Abstract: The research on electronic learning environments has evolved towards creating adaptive learning environments. In this study, the focus is on adaptive curriculum sequencing, in particular, the efficacy of an adaptive curriculum sequencing algorithm based on matching the item difficulty level to the learner’s proficiency level. We therefore explored the effect of the relative difficulty level on learning outcome and motivation. Results indicate that, for learning environments consisting of questions focusing on just one dimension and with knowledge of correct response, it does not matter whether we present easy, moderate or difficult items or whether we present the items with a random mix of difficulty levels, regarding both learning and motivation.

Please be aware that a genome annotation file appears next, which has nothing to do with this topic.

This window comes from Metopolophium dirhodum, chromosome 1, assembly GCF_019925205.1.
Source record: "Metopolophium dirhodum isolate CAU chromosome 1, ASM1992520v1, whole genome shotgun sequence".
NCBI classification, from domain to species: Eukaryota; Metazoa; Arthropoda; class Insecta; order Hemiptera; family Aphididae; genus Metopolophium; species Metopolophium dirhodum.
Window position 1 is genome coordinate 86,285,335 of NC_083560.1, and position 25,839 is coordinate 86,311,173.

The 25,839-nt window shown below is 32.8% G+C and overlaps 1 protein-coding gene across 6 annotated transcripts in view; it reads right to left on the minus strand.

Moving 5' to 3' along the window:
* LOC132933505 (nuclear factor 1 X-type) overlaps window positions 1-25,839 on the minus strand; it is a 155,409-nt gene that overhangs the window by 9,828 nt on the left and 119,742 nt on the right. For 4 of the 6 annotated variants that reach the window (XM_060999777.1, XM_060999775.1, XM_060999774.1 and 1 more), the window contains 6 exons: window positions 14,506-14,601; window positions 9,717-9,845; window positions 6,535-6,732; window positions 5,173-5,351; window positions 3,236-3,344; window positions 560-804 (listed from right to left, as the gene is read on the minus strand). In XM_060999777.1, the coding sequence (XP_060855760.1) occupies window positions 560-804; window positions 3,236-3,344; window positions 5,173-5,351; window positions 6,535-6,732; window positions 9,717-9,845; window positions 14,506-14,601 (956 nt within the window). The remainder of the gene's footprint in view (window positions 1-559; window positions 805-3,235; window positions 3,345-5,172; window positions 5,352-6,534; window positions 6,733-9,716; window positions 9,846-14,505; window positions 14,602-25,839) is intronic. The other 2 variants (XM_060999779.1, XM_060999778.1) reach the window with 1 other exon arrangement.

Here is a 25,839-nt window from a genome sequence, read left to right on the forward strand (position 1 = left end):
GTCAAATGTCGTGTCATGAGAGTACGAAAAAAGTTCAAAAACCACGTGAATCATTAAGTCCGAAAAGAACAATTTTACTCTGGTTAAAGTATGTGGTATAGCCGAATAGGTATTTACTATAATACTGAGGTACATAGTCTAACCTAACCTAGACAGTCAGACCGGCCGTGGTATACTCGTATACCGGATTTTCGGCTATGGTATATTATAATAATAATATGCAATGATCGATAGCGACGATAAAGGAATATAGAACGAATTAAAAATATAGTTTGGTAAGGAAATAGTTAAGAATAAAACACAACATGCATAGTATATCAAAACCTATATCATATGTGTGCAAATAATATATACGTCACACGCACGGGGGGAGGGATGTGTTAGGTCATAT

Abstract: Companies often use specially-designed production systems and change them from time to time. They produce small batches in order to satisfy specific demands with the least tardiness. This imposes high demands on high-performance scheduling algorithms which can be rapidly adapted to changes in the production system. As a solution, this paper proposes a generic approach: solutions were obtained using a widely-used commercially-available tool for solving linear optimization models, which is available in an Enterprise Resource Planning System (in the SAP system for example) or can be connected to it. In a real-world application of a flow shop with special restrictions this approach is successfully used on a standard personal computer. Thus, the main implication is that optimal scheduling with a commercially-available tool, incorporated in an Enterprise Resource Planning System, may be the best approach.